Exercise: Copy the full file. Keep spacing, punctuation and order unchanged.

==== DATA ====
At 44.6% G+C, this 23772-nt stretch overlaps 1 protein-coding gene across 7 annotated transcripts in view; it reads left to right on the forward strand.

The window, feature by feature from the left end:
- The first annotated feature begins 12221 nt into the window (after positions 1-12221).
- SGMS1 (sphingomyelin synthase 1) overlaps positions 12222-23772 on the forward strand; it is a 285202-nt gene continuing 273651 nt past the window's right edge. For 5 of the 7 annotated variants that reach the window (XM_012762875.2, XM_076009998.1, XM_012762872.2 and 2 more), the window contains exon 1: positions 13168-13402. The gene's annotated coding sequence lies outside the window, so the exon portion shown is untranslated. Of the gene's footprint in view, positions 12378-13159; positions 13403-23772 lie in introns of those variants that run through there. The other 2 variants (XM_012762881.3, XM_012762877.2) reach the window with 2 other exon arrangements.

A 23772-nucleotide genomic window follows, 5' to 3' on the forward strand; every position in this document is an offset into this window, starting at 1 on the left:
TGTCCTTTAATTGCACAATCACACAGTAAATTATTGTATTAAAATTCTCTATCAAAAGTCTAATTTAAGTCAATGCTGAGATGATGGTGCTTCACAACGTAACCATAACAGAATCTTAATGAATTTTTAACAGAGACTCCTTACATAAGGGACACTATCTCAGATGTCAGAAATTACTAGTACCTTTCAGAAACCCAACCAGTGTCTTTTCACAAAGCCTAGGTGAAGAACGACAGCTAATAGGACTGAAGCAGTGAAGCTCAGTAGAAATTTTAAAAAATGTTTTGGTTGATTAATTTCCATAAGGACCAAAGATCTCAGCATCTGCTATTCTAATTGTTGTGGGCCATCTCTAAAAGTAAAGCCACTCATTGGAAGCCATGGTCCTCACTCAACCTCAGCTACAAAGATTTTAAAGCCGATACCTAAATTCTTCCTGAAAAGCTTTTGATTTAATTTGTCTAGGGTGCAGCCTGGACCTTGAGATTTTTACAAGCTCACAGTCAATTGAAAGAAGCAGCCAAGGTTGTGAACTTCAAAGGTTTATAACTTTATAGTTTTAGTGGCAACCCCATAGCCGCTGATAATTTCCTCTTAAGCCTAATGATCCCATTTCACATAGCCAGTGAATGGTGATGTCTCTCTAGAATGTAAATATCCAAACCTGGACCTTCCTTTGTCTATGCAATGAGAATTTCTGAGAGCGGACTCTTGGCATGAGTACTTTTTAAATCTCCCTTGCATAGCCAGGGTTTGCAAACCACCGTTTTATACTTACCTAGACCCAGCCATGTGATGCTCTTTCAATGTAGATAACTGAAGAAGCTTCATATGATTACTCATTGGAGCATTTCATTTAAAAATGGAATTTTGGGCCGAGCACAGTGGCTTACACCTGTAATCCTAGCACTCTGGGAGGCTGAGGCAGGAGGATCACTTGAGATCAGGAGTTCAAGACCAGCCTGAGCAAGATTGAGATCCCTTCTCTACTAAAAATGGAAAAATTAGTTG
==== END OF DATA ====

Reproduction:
At 44.6% G+C, this 23772-nt stretch overlaps 1 protein-coding gene across 7 annotated transcripts in view; it reads left to right on the forward strand.

The window, feature by feature from the left end:
- The first annotated feature begins 12221 nt into the window (after positions 1-12221).
- SGMS1 (sphingomyelin synthase 1) overlaps positions 12222-23772 on the forward strand; it is a 285202-nt gene continuing 273651 nt past the window's right edge. For 5 of the 7 annotated variants that reach the window (XM_012762875.2, XM_076009998.1, XM_012762872.2 and 2 more), the window contains exon 1: positions 13168-13402. The gene's annotated coding sequence lies outside the window, so the exon portion shown is untranslated. Of the gene's footprint in view, positions 12378-13159; positions 13403-23772 lie in introns of those variants that run through there. The other 2 variants (XM_012762881.3, XM_012762877.2) reach the window with 2 other exon arrangements.

A 23772-nucleotide genomic window follows, 5' to 3' on the forward strand; every position in this document is an offset into this window, starting at 1 on the left:
TGTCCTTTAATTGCACAATCACACAGTAAATTATTGTATTAAAATTCTCTATCAAAAGTCTAATTTAAGTCAATGCTGAGATGATGGTGCTTCACAACGTAACCATAACAGAATCTTAATGAATTTTTAACAGAGACTCCTTACATAAGGGACACTATCTCAGATGTCAGAAATTACTAGTACCTTTCAGAAACCCAACCAGTGTCTTTTCACAAAGCCTAGGTGAAGAACGACAGCTAATAGGACTGAAGCAGTGAAGCTCAGTAGAAATTTTAAAAAATGTTTTGGTTGATTAATTTCCATAAGGACCAAAGATCTCAGCATCTGCTATTCTAATTGTTGTGGGCCATCTCTAAAAGTAAAGCCACTCATTGGAAGCCATGGTCCTCACTCAACCTCAGCTACAAAGATTTTAAAGCCGATACCTAAATTCTTCCTGAAAAGCTTTTGATTTAATTTGTCTAGGGTGCAGCCTGGACCTTGAGATTTTTACAAGCTCACAGTCAATTGAAAGAAGCAGCCAAGGTTGTGAACTTCAAAGGTTTATAACTTTATAGTTTTAGTGGCAACCCCATAGCCGCTGATAATTTCCTCTTAAGCCTAATGATCCCATTTCACATAGCCAGTGAATGGTGATGTCTCTCTAGAATGTAAATATCCAAACCTGGACCTTCCTTTGTCTATGCAATGAGAATTTCTGAGAGCGGACTCTTGGCATGAGTACTTTTTAAATCTCCCTTGCATAGCCAGGGTTTGCAAACCACCGTTTTATACTTACCTAGACCCAGCCATGTGATGCTCTTTCAATGTAGATAACTGAAGAAGCTTCATATGATTACTCATTGGAGCATTTCATTTAAAAATGGAATTTTGGGCCGAGCACAGTGGCTTACACCTGTAATCCTAGCACTCTGGGAGGCTGAGGCAGGAGGATCACTTGAGATCAGGAGTTCAAGACCAGCCTGAGCAAGATTGAGATCCCTTCTCTACTAAAAATGGAAAAATTAGTTG